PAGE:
Friday, January 08, 2016

2015 In review - books

I haven't read as many books this year as I was intending too, but thought I would write about the books I did manage to read through during 2015.

Searching for Sunday - Rachel Held Evans
Rachel’s journey with the church – even in Australia context I find it easy to relate to the stories she tells. Love the authenticity and honesty she writes with. Definitely pick up the album by Amanda Opelt (Seven Songs), it’s a perfect accompaniment.

Out of Sorts - Sarah Bessey
Probably my favourite book for 2015. I can totally relate to the journey Sarah has been on. The chapters on the practice of lament, and Christian community are the best thing about the book. Sarah’s writing style is so conversational as well making the book easily accessible.

As an aside the song best capturing a message I took from Bessey and Held Evans books is Jars of Clay’s Shelter, from the album of the same name.

In the shelter of each other, we will live, we will live (In the shelter) 
In the shelter of each other, we will live, we will live (You will never walk alone) 
In the shelter of each other, we will live, we will live (In Your arms are all around us) 
In the shelter of each other, we will live, we will live (In Your arms are all around us)

If there is any peace, if there is any hope 
We must all believe, our lives are not our own 
We all belong God has given us each other 
And we will never walk alone

Class act - Maxine McKew
McKew looks at the education system, and what some schools are doing right.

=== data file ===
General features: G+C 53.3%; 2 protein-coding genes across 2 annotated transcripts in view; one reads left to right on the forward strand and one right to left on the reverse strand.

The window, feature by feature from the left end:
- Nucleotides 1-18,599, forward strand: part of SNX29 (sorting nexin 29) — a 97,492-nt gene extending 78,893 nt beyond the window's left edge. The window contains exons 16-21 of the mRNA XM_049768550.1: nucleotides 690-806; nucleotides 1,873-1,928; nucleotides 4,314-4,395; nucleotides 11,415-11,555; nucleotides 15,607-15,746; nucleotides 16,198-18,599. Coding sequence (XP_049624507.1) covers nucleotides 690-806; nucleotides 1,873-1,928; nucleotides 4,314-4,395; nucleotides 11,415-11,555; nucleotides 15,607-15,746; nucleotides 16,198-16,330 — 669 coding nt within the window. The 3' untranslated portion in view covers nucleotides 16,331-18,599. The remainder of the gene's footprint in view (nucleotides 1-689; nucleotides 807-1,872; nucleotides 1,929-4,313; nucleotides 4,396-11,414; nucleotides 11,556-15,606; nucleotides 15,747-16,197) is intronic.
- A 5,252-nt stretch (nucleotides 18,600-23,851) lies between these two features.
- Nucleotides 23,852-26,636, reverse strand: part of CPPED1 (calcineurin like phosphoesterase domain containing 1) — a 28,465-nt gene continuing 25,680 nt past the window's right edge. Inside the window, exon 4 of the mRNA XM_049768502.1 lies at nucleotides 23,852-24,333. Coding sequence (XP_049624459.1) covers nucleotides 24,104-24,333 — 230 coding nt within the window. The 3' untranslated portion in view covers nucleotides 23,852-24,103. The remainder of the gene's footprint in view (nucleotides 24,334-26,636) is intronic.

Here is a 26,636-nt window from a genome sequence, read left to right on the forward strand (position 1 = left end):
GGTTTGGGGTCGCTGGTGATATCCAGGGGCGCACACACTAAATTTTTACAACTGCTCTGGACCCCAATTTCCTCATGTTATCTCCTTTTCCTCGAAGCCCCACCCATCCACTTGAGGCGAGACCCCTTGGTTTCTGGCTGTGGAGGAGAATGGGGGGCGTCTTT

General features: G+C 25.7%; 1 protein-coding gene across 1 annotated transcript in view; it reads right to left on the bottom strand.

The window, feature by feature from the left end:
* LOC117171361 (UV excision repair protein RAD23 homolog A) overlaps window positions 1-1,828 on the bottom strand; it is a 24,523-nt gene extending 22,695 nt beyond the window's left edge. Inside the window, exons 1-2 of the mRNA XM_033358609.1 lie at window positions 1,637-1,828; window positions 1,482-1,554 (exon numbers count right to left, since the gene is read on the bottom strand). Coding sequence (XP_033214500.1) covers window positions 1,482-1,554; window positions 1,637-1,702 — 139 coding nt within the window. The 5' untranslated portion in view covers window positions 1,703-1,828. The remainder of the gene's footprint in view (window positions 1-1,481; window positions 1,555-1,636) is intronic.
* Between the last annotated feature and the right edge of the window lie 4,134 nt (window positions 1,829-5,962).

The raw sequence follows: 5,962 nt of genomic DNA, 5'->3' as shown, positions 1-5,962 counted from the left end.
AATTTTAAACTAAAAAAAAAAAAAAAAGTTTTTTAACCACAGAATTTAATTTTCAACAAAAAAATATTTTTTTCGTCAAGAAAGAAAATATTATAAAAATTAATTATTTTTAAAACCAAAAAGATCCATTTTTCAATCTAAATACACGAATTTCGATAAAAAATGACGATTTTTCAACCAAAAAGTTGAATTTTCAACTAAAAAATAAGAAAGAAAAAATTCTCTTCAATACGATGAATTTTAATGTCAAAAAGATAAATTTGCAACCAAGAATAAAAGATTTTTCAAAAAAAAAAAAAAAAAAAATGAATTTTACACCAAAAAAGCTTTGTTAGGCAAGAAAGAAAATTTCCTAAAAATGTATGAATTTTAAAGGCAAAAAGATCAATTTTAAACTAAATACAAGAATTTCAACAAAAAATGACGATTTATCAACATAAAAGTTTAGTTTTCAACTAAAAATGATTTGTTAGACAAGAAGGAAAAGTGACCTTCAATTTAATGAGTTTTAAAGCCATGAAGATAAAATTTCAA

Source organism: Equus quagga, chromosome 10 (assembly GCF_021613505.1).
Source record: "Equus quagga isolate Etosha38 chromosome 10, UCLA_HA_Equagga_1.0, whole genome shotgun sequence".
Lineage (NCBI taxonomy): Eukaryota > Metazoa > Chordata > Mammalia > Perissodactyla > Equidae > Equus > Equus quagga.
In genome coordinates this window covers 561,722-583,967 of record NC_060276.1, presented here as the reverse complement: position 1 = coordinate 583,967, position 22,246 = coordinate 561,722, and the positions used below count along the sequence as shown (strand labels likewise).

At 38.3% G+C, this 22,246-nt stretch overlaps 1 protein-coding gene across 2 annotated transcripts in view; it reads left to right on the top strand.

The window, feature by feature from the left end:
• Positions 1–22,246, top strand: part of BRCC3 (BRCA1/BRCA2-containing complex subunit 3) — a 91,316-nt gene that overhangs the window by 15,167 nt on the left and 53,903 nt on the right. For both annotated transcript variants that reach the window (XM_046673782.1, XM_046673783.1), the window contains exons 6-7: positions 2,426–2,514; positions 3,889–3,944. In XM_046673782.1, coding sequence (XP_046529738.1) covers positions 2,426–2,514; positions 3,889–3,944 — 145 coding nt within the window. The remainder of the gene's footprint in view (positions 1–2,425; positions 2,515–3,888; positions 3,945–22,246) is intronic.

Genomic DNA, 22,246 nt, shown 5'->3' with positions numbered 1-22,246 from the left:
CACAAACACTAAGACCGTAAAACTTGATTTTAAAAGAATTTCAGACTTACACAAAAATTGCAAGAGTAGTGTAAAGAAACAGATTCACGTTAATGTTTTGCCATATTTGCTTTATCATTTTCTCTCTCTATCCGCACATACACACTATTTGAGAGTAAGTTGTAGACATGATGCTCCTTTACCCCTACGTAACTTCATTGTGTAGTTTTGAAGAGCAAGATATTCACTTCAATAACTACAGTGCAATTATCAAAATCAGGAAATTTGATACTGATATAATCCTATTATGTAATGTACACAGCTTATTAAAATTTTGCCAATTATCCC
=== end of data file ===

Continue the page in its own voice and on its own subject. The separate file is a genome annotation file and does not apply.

This Changes Everything - Naomi Klein
On the changes our world needs to make to adjust to the changes in our environment. A confronting read, and I find it hard to argue with its key message. Our world is changing, our environment is changing, and we need to adjust to these changes.

Keating - Kerry O'Brien
The book is a transcript of Kerry O’Brien’s interview with former Prime Minister Paul Keating. I was a fan of Keating in the 90s, and vividly remember the night he was voted out. Keating is one of a few politicians with a vision of what Australia could become. It was intriguing reading his reflections, both on his time in politics and the current state of Australian politics. Sadly, we don’t have any leaders like him in our current Parliament, who are more interested in shaping opinion than following opinion polls.

The Narrow Road to the Deep North - Richard Flanagan
The only novel on the list, I quite liked Flanagan’s writing style and the story he was telling.

A Thousand Wells - Jena-Lee Nardella
Tells the story of how the charity Blood Water was formed, as well as an autobiography of one of its founders Jena Lee.

In progress
  • A Path Appears – Nick Kristof and Cheryl Wu Dunn, so far, the book is a powerful reminder that however dark this world seems to be, there are people working to make a difference, and people who have inspired others to seek to bring change to the world. The world changes one person at a time, and we don’t know how powerfully we can shape the lives of those around us.  
  • Chasing Shadows - Tim Lane. Peter Roebuck is one for my favourite Cricket writers. Roebuck had a sense of the game, understood its spirit, its characters, and had a vision for its future. I loved listening to him on ABC Radio. Along with Benuad he was one of the voices of summer. So I’m interested in reading the book to find out more about him and his life.

No comments:

Post a Comment